After Max Farrand’s death in 1945, his widow dedicated her life toward carrying out the plans they had often discussed, and in his memory established the Max Farrand Memorial Fund to help in carrying out the work at Reef Point Gardens. With the unflagging and unfailing interest and help of those who surrounded her, the house was completely remodeled, structural changes made, and the furnishing changed in some respects. The reference and old book libraries were installed and catalogued and the grounds altered for their hoped-for use. In her old age Beatrix Farrand saw more and more clearly that changes which affected the whole world had bearing on the enterprise she and her husband had started. Careful study and consultation brought her to the difficult decision to transfer the Reef Point project to another setting. The library was manifestly the keystone of the plan and its use problematical in a place distant from other educational surroundings of like caliber. Therefore she felt her duty led her to make the material a part of a teaching institution where it would be used and cared for in a manner fitting its educational value. The library and related collections were given to the University of California at Berkeley for the Department of Landscape Architecture, where they were welcomed and at once made a valued addition to the curriculum.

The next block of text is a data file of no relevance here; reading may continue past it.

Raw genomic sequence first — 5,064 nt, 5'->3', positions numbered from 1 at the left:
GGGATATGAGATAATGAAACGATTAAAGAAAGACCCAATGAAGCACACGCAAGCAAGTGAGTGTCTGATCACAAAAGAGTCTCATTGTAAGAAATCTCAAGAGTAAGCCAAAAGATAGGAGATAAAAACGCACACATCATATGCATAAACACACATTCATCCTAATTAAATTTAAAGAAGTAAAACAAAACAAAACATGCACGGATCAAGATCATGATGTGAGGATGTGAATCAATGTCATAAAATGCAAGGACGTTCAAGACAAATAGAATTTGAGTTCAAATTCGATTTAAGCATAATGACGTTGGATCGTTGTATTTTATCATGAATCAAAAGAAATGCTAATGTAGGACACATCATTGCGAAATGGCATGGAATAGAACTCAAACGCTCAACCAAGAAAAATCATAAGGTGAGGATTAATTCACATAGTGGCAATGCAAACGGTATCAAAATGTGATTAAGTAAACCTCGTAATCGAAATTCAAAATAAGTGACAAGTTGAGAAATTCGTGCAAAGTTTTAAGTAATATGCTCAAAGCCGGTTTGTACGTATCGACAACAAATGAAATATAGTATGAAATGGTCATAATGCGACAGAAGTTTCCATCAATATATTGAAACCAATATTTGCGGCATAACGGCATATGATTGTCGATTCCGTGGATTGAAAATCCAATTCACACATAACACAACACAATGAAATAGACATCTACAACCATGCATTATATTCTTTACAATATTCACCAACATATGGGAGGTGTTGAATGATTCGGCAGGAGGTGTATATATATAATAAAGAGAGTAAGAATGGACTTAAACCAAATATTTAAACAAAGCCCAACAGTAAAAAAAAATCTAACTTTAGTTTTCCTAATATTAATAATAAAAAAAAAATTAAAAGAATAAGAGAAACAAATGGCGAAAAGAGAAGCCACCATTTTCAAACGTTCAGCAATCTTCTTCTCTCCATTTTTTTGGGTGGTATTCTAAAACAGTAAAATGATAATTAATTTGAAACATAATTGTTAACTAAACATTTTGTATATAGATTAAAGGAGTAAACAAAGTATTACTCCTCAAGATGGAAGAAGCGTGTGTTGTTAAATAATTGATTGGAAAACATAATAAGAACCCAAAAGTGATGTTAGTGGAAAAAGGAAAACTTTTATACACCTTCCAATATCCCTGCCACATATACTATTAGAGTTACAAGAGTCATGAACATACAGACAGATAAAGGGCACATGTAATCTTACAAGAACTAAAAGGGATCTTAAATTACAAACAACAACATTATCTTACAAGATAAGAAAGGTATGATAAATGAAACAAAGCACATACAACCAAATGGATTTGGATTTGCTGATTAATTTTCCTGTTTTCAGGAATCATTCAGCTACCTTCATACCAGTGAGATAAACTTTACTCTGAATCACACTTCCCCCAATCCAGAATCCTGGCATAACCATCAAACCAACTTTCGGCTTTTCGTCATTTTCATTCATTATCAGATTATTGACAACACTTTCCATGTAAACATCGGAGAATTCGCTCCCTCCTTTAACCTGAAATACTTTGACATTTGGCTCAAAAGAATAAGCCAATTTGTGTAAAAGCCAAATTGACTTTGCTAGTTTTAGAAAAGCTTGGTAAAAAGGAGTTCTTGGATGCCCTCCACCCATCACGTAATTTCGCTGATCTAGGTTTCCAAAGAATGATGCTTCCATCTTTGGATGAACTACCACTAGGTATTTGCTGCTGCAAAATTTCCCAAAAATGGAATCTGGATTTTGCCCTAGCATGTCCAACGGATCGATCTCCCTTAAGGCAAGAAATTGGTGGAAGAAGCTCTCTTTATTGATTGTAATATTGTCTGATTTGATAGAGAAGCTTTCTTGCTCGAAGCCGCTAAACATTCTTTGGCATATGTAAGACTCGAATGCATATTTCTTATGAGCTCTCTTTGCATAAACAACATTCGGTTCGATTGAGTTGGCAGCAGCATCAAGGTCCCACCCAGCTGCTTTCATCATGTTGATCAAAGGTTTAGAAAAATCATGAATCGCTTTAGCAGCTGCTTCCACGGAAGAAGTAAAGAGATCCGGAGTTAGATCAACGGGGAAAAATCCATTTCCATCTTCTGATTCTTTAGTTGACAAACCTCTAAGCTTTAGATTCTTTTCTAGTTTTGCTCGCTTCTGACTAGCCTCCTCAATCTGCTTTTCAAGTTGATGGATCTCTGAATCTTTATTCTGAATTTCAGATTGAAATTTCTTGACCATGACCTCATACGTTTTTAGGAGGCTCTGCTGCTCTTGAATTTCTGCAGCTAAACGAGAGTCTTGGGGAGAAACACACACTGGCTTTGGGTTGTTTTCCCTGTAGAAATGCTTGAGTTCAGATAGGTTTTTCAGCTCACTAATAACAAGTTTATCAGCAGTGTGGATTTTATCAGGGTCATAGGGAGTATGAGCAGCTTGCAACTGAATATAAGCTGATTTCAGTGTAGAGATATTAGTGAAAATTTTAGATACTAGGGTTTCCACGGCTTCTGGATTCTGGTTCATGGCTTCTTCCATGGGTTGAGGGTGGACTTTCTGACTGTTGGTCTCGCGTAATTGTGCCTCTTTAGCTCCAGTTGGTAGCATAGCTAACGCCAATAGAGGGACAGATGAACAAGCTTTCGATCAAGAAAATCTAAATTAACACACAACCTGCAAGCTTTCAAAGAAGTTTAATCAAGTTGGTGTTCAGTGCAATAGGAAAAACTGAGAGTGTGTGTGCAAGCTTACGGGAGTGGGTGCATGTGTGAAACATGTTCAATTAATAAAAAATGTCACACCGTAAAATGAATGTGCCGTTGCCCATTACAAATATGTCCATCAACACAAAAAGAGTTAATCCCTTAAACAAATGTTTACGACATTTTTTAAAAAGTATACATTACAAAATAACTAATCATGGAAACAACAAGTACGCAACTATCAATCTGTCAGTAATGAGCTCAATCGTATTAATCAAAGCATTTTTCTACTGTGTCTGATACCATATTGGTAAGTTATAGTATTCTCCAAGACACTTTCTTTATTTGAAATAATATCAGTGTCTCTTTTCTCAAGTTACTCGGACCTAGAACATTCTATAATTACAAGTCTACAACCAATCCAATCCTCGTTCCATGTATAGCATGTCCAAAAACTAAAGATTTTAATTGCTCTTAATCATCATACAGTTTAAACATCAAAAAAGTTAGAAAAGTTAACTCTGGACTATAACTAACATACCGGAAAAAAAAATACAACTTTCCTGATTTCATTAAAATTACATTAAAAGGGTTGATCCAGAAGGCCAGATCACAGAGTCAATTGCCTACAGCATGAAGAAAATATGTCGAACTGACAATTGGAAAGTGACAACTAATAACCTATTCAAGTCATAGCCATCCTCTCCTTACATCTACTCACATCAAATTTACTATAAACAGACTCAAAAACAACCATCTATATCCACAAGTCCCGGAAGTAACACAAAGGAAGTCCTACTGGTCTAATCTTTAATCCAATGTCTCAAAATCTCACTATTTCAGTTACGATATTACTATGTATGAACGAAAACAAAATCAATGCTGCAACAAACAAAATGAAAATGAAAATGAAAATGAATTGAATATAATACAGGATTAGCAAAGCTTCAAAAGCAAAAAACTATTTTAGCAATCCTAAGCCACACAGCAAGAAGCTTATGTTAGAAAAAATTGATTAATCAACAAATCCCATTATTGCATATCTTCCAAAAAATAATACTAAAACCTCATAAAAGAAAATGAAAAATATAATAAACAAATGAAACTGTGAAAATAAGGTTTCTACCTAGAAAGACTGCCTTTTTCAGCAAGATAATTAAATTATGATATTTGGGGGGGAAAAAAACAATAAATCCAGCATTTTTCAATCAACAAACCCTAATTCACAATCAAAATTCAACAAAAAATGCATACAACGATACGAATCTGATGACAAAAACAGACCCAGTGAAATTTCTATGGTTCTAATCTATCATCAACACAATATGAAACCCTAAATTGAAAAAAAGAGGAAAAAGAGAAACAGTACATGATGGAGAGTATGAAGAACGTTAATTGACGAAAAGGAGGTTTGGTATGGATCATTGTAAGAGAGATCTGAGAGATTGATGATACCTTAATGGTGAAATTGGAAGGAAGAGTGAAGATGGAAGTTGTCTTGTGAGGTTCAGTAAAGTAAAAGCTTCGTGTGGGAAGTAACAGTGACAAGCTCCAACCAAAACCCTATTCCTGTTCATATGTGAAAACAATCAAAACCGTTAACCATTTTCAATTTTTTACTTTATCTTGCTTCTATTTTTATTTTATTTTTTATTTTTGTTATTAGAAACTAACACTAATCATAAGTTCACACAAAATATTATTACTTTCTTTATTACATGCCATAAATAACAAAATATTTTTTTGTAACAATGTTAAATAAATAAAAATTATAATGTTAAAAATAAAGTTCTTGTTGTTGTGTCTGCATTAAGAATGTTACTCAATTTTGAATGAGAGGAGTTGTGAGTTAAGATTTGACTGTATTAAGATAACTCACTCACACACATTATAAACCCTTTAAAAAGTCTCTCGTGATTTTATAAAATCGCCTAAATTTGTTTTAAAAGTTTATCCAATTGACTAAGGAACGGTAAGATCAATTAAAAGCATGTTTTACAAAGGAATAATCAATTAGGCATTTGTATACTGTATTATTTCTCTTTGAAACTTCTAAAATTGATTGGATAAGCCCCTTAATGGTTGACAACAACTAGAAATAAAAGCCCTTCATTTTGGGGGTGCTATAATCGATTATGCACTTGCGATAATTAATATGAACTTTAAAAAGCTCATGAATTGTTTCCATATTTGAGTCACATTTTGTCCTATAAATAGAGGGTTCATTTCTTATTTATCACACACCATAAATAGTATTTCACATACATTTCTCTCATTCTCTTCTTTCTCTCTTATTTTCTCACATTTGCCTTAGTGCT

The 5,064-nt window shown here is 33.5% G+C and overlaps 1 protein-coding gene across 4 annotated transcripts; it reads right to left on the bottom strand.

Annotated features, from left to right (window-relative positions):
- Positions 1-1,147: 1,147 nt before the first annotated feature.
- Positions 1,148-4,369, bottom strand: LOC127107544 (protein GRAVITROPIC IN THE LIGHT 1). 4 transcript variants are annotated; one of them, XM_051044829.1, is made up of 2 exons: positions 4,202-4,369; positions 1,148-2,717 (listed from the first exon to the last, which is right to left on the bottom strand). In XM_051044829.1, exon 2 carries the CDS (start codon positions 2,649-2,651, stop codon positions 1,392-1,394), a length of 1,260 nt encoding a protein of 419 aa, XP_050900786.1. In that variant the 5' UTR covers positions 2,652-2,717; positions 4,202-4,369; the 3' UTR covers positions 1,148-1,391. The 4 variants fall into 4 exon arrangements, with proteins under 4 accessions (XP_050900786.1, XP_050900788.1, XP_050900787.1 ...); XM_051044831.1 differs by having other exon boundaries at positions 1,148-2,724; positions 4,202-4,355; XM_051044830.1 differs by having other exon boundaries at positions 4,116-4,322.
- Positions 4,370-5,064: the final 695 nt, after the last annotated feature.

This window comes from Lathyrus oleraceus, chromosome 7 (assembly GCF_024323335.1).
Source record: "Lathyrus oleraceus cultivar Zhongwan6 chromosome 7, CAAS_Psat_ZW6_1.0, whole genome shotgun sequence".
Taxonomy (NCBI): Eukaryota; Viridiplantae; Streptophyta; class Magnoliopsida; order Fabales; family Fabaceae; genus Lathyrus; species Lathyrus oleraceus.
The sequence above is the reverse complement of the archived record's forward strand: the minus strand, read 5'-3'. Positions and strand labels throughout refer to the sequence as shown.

As the permanent value of the Reef Point Gardens scheme lay in the library, the actual plantations became of less importance without the background of books and other assembled material. Consequently the gardens were discontinued and Reef Point as a plantation for teaching came to an end, and Mrs. Farrand disposed of the acreage and her old home.
During her lifetime Mrs. Farrand received various honours, which she greatly prized. The honorary degree of Master of Arts and rank of professor was given her when she was appointed consulting landscape gardener to Yale University. Smith College gave her an Honorary Doctorate of Letters, the American Institute of Architects made her an honorary member, and the Garden Club of America gave their Medal of Achievement. Later still, the New York Botanical Garden gave their Distinguished Service Award and the Massachusetts Horticultural Society their Large Gold Medal.
She felt her life had been a happy one, she was grateful for what it had given her. She was ever thankful for the affection and help of her friends and associates during her long life, and attributed much to having had the privilege of their guidance.
Lux perpetua luceat eis
Beatrix Farrand’s autobiography was written in 1956 and published in the Reef Point Gardens Bulletin in 1959.